1. Biochemistry and Chemical Biology
  2. Microbiology and Infectious Disease
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Fucosylation and protein glycosylation create functional receptors for cholera toxin

  1. Amberlyn M Wands
  2. Akiko Fujita
  3. Janet E McCombs
  4. Jakob Cervin
  5. Benjamin Dedic
  6. Andrea C Rodriguez
  7. Nicole Nischan
  8. Michelle R Bond
  9. Marcel Mettlen
  10. David C Trudgian
  11. Andrew Lemoff
  12. Marianne Quiding-Järbrink
  13. Bengt Gustavsson
  14. Catharina Steentoft
  15. Henrik Clausen
  16. Hamid Mirzaei
  17. Susann Teneberg
  18. Ulf Yrlid
  19. Jennifer J Kohler  Is a corresponding author
  1. University of Texas Southwestern Medical Center, United States
  2. University of Gothenburg, Sweden
  3. National Institutes of Health, United States
  4. University of Copenhagen, Denmark
Research Article
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Cite this article as: eLife 2015;4:e09545 doi: 10.7554/eLife.09545

Abstract

Cholera toxin (CT) enters and intoxicates host cells after binding cell surface receptors using its B subunit (CTB). The ganglioside (glycolipid) GM1 is thought to be the sole CT receptor; however, the mechanism by which CTB binding to GM1 mediates internalization of CT remains enigmatic. Here we report that CTB binds cell surface glycoproteins. Relative contributions of gangliosides and glycoproteins to CTB binding depend on cell type, and CTB binds primarily to glycoproteins in colonic epithelial cell lines. Using a metabolically incorporated photocrosslinking sugar, we identified one CTB-binding glycoprotein and demonstrated that the glycan portion of the molecule, not the protein, provides the CTB interaction motif. We further show that fucosylated structures promote CTB entry into a colonic epithelial cell line and subsequent host cell intoxication. CTB-binding fucosylated glycoproteins are present in normal human intestinal epithelia and could play a role in cholera.

Article and author information

Author details

  1. Amberlyn M Wands

    Department of Biochemistry, University of Texas Southwestern Medical Center, Dallas, United States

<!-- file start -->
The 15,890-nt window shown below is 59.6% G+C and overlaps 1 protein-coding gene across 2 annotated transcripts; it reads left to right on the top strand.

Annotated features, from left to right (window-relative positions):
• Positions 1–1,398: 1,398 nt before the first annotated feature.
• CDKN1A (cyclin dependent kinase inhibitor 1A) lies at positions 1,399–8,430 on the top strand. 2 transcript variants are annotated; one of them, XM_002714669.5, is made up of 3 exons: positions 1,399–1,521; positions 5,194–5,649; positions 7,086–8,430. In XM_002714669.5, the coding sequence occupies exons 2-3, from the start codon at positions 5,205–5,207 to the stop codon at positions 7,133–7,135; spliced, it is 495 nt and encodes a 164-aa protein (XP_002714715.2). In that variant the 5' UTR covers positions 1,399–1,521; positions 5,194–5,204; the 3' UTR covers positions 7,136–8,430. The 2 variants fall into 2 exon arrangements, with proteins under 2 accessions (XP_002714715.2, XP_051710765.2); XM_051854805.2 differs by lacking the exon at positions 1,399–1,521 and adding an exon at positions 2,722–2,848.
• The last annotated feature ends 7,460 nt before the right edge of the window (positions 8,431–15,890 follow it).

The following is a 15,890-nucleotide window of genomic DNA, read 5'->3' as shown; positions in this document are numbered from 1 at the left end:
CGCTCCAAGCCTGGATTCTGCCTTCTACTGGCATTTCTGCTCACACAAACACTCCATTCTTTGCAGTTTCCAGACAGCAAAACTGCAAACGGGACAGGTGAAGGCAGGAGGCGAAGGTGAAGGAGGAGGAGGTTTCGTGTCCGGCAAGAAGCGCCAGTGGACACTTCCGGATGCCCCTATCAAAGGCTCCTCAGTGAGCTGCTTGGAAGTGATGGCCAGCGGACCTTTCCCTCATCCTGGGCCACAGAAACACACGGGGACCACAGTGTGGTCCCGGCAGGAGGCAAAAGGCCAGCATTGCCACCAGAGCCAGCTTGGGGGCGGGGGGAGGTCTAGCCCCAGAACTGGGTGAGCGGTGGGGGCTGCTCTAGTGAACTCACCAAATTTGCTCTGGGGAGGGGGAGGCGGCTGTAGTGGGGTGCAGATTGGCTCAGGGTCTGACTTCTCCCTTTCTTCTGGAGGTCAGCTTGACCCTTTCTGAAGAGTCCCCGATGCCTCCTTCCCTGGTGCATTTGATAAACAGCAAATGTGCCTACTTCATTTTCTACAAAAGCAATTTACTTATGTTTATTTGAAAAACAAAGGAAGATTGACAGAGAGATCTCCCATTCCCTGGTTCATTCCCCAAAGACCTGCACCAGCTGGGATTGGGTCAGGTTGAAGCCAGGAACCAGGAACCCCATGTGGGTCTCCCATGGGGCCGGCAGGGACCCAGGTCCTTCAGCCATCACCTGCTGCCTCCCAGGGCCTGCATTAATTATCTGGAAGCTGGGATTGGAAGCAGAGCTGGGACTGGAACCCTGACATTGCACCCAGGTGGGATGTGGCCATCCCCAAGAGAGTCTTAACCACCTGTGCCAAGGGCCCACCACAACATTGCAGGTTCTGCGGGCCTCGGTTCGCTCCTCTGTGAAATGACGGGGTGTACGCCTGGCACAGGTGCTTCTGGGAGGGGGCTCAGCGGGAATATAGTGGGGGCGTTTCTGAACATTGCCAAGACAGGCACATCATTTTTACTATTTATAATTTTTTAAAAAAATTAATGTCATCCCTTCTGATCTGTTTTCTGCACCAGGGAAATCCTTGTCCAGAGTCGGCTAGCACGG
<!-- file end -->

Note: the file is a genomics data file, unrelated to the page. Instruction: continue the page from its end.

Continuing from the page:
Competing interests
    The authors declare that no competing interests exist.
  2. Akiko Fujita

    Department of Biochemistry, University of Texas Southwestern Medical Center, Dallas, United States
    Competing interests
    The authors declare that no competing interests exist.
  3. Janet E McCombs

    Department of Biochemistry, University of Texas Southwestern Medical Center, Dallas, United States
    Competing interests
    The authors declare that no competing interests exist.
  4. Jakob Cervin

    Department of Microbiology and Immunology, Mucosal Immunobiology and Vaccine Center, Institute of Biomedicine, University of Gothenburg, Gothenburg, Sweden
    Competing interests
    The authors declare that no competing interests exist.
  5. Benjamin Dedic

    Department of Biochemistry and Cell Biology, Institute of Biomedicine, Sahlgrenska Academy, University of Gothenburg, Gothenburg, Sweden
    Competing interests
    The authors declare that no competing interests exist.
  6. Andrea C Rodriguez

    Department of Biochemistry, University of Texas Southwestern Medical Center, Dallas, United States
    Competing interests
    The authors declare that no competing interests exist.
  7. Nicole Nischan

    Department of Biochemistry, University of Texas Southwestern Medical Center, Dallas, United States
    Competing interests
    The authors declare that no competing interests exist.
  8. Michelle R Bond

    National Institute of Diabetes and Digestive and Kidney Diseases, National Institutes of Health, Bethesda, United States
    Competing interests
    The authors declare that no competing interests exist.